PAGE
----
A lawyer’s confidentiality obligations do not preclude a lawyer from securing confidential legal advice about the lawyer’s personal responsibility to comply with these rules. In most situations, disclosing information to secure such advice will be impliedly authorized for the lawyer to carry out the representation. Even when the disclosure is not impliedly authorized, paragraph (b)(7) permits such disclosure because of the importance of a lawyer’s compliance with the Rules of Professional Conduct.
 Where a legal claim or disciplinary charge alleges complicity of the lawyer in a client’s conduct or other misconduct of the lawyer involving representation of the client, the lawyer may respond to the extent the lawyer reasonably believes necessary to establish a defense. The same is true with respect to a claim involving the conduct or representation of a former client. Such a charge can arise in a civil, criminal, disciplinary or other proceeding and can be based on a wrong allegedly committed by the lawyer against the client or on a wrong alleged by a third person, for example, a person claiming to have been defrauded by the lawyer and client acting together. The lawyer’s right to respond arises when an assertion of such complicity has been made. Paragraph (b)(8) does not require the lawyer to await the commencement of an action or proceeding that charges such complicity, so that the defense may be established by responding directly to a third party who has made such an assertion. The right to defend also applies, of course, where a proceeding has been commenced.
 A lawyer entitled to a fee is permitted by paragraph (b)(8) to prove the services rendered in an action to collect it. This aspect of the rule expresses the principle that the beneficiary of a fiduciary relationship may not exploit it to the detriment of the fiduciary.
 Other law may require that a lawyer disclose information about a client. Whether such a law supersedes Rule 1.6 is a question of law beyond the scope of these rules. When disclosure of information relating to the representation appears to be required by other law, the lawyer must discuss the matter with the client to the extent required by Rule 1.4. If, however, the other law supersedes this rule and requires disclosure, paragraph (b)(9) permits the lawyer to make such disclosures as are necessary to comply with the law.
 A lawyer may be ordered to reveal information relating to the representation of a client by a court or by another tribunal or governmental entity claiming authority pursuant to other law to compel the disclosure. Absent informed consent of the client to do otherwise, the lawyer should assert on behalf of the client all nonfrivolous claims that the order is not authorized by other law or that the information sought is protected against disclosure by the attorney-client privilege or other applicable law. In the event of an adverse ruling, the lawyer must consult with the client about the possibility of appeal to the extent required by Rule 1.4. Unless review is sought, however, paragraph (b)(9) permits the lawyer to comply with the court’s order.
Detection of Conflicts of Interest
 Paragraph (b)(11) recognizes that lawyers in different firms may need to disclose limited information to each other to detect and resolve conflicts of interest, such as when a lawyers is considering an association with another firm, two or more firms are considering a merger, or a lawyers is considering the purchase of a law practice. See Rule 1.17, Comment . Under these circumstances, lawyers and law firms are permitted to disclose limited information, but only once substantive discussions regarding the new relationship have occurred. Any such disclosure should ordinarily include no more than the identity of the persons and entities involved in a matter, a brief summary of the general issues involved, and information about whether the matter has terminated. Even this limited information, however, should be disclosed only to the extent reasonably necessary to detect and resolve conflicts of interest that might arise from the possible new relationship. Moreover, the disclosure of any information is prohibited if it would compromise the attorney-client privilege or otherwise prejudice the client (e.g., the fact that corporate client is seeking advice on a corporate takeover that has not been publicly announced; that a person has consulted a lawyer about the possibility of a divorce before the person’s intentions are known to the person’s spouse; or that a person has consulted a lawyer about a criminal investigation that has not led to a public charge). Under those circumstances, paragraph (a) prohibits disclosure unless the client or former client gives informed consent. A lawyer’s fiduciary duty to the lawyer’s firm may also govern a lawyer’s conduct when exploring an association with another firm and is beyond the scope of these Rules.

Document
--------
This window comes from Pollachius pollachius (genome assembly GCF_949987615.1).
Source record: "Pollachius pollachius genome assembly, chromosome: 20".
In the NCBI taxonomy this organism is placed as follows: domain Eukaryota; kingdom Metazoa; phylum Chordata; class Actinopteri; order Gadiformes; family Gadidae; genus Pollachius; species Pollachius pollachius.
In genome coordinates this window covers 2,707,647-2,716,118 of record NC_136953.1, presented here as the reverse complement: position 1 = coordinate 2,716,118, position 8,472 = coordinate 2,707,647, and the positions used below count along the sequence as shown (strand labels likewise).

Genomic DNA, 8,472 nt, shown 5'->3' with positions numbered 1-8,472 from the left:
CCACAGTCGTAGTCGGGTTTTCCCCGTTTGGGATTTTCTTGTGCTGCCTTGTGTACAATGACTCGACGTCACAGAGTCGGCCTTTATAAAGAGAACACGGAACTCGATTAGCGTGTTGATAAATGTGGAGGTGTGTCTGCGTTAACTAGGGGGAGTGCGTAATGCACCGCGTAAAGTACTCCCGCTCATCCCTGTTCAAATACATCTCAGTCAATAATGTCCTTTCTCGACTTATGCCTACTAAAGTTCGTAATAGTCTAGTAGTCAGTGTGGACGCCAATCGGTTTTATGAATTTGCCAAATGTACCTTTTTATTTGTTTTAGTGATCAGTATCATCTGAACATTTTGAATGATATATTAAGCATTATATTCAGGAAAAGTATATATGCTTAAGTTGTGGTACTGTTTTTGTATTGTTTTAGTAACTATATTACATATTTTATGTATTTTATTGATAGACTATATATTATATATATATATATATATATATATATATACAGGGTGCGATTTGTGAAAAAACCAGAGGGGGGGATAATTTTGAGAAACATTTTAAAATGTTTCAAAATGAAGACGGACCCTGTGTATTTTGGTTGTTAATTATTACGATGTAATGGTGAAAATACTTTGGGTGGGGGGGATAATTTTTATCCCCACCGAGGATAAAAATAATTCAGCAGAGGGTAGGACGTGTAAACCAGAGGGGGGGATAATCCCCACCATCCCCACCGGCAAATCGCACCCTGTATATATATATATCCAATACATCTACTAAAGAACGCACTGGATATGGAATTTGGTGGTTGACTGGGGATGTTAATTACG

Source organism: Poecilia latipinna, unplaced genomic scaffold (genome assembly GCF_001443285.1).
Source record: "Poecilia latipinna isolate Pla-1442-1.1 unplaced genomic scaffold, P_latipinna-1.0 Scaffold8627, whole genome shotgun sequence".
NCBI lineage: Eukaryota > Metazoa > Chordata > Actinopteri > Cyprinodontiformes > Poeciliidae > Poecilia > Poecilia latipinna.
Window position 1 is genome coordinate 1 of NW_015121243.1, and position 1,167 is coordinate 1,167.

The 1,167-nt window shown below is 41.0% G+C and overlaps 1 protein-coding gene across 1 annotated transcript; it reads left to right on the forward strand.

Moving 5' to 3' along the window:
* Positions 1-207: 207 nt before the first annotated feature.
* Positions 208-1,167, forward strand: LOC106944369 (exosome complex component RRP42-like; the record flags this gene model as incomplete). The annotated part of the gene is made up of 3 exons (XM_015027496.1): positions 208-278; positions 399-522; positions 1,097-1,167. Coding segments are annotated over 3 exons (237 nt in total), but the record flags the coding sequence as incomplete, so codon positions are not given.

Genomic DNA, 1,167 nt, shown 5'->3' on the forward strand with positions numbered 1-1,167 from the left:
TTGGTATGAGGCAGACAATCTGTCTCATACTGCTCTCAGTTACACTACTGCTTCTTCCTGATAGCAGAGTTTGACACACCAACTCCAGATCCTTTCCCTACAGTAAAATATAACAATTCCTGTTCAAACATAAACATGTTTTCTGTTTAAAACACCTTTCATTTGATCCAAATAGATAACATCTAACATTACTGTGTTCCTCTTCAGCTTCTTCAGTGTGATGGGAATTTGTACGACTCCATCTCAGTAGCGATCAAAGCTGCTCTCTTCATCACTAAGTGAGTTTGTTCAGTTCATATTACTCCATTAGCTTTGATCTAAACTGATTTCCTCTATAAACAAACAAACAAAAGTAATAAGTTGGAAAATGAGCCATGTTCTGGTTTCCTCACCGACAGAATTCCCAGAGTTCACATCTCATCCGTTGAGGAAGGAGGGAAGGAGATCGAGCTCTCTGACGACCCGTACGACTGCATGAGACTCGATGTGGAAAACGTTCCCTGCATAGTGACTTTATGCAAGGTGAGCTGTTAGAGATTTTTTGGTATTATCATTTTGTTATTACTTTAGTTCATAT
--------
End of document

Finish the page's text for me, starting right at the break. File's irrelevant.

Any information disclosed pursuant to paragraph (b)(11) may be used or further disclosed only to the extent necessary to detect and resolve conflicts of interest. Paragraph (b)(11) does not restrict the use of information acquired by means independent of any disclosure pursuant to paragraph (b)(11). Paragraph (b)(11) also does not affect the disclosure of information within a law firm when the disclosure is otherwise authorized, see Comment , such as when a lawyer in a firm discloses information to another lawyer in the same firm to detect and resolve conflicts of interest that could arise in connection with undertaking a new representation.